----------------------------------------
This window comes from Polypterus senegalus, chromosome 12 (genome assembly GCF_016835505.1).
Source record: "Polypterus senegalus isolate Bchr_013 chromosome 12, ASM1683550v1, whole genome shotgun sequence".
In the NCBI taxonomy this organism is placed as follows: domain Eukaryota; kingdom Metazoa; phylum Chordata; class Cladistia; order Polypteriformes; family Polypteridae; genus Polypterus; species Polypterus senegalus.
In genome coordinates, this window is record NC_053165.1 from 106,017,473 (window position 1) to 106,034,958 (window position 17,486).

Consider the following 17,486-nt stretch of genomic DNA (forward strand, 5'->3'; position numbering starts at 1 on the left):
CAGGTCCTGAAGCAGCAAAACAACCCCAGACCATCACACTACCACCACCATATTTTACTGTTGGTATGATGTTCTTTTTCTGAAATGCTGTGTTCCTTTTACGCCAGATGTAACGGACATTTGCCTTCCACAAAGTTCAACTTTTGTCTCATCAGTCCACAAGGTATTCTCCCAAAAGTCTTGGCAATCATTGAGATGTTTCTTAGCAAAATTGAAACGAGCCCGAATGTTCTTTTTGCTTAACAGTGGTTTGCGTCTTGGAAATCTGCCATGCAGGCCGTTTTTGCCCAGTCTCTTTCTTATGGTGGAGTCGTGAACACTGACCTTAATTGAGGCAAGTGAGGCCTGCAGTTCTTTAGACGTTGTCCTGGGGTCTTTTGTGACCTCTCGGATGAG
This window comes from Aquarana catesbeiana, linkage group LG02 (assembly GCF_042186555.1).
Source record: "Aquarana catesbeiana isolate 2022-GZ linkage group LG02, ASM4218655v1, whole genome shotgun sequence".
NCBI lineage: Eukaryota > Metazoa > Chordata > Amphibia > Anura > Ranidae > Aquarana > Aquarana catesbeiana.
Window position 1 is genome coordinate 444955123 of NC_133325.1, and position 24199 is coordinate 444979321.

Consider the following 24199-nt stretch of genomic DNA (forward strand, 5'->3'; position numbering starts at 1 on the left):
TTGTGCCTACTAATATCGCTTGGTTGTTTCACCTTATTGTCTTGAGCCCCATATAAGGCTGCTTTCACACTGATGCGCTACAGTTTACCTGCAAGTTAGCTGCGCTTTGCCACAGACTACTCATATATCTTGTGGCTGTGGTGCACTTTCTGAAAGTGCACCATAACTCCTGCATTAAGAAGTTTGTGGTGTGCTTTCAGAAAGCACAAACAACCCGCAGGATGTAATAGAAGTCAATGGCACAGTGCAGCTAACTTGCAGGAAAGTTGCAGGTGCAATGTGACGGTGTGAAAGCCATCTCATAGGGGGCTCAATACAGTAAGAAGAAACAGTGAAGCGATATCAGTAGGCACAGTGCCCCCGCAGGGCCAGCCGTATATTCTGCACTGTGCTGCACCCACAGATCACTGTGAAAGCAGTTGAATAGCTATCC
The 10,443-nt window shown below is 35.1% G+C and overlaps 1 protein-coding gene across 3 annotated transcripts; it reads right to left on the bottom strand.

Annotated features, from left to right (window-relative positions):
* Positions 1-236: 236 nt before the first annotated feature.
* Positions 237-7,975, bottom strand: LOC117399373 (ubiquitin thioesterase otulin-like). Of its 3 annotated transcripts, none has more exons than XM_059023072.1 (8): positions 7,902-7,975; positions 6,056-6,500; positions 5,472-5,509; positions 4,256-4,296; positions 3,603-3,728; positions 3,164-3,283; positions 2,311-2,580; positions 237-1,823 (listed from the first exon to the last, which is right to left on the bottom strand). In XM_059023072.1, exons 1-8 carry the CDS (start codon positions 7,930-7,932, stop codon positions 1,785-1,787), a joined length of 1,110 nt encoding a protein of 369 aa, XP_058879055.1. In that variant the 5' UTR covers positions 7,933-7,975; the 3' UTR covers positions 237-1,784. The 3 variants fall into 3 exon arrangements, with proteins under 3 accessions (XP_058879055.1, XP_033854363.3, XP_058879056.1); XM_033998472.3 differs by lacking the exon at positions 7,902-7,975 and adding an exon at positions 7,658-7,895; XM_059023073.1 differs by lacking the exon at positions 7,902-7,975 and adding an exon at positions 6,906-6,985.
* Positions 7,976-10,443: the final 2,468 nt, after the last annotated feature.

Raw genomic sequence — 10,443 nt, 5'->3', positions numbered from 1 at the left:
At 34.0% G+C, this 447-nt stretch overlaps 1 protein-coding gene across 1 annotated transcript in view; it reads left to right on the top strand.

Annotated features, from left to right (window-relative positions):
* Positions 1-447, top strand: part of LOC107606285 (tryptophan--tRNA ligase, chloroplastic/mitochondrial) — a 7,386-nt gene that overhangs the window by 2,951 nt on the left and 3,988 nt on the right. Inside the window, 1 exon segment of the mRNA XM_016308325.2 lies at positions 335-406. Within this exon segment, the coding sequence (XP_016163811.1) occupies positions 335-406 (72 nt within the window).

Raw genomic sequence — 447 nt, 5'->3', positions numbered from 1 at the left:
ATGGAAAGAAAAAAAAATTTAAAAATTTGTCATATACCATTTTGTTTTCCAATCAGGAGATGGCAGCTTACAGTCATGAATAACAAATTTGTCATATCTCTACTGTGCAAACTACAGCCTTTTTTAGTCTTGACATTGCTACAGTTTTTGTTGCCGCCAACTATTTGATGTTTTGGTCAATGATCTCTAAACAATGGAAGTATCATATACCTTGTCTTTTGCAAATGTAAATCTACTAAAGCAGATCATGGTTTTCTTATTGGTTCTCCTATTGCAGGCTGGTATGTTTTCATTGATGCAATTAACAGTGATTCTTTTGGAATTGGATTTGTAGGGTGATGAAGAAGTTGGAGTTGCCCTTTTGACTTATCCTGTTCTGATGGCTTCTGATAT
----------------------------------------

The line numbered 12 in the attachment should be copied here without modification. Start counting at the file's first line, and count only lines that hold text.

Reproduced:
TTGTGCCTACTAATATCGCTTGGTTGTTTCACCTTATTGTCTTGAGCCCCATATAAGGCTGCTTTCACACTGATGCGCTACAGTTTACCTGCAAGTTAGCTGCGCTTTGCCACAGACTACTCATATATCTTGTGGCTGTGGTGCACTTTCTGAAAGTGCACCATAACTCCTGCATTAAGAAGTTTGTGGTGTGCTTTCAGAAAGCACAAACAACCCGCAGGATGTAATAGAAGTCAATGGCACAGTGCAGCTAACTTGCAGGAAAGTTGCAGGTGCAATGTGACGGTGTGAAAGCCATCTCATAGGGGGCTCAATACAGTAAGAAGAAACAGTGAAGCGATATCAGTAGGCACAGTGCCCCCGCAGGGCCAGCCGTATATTCTGCACTGTGCTGCACCCACAGATCACTGTGAAAGCAGTTGAATAGCTATCC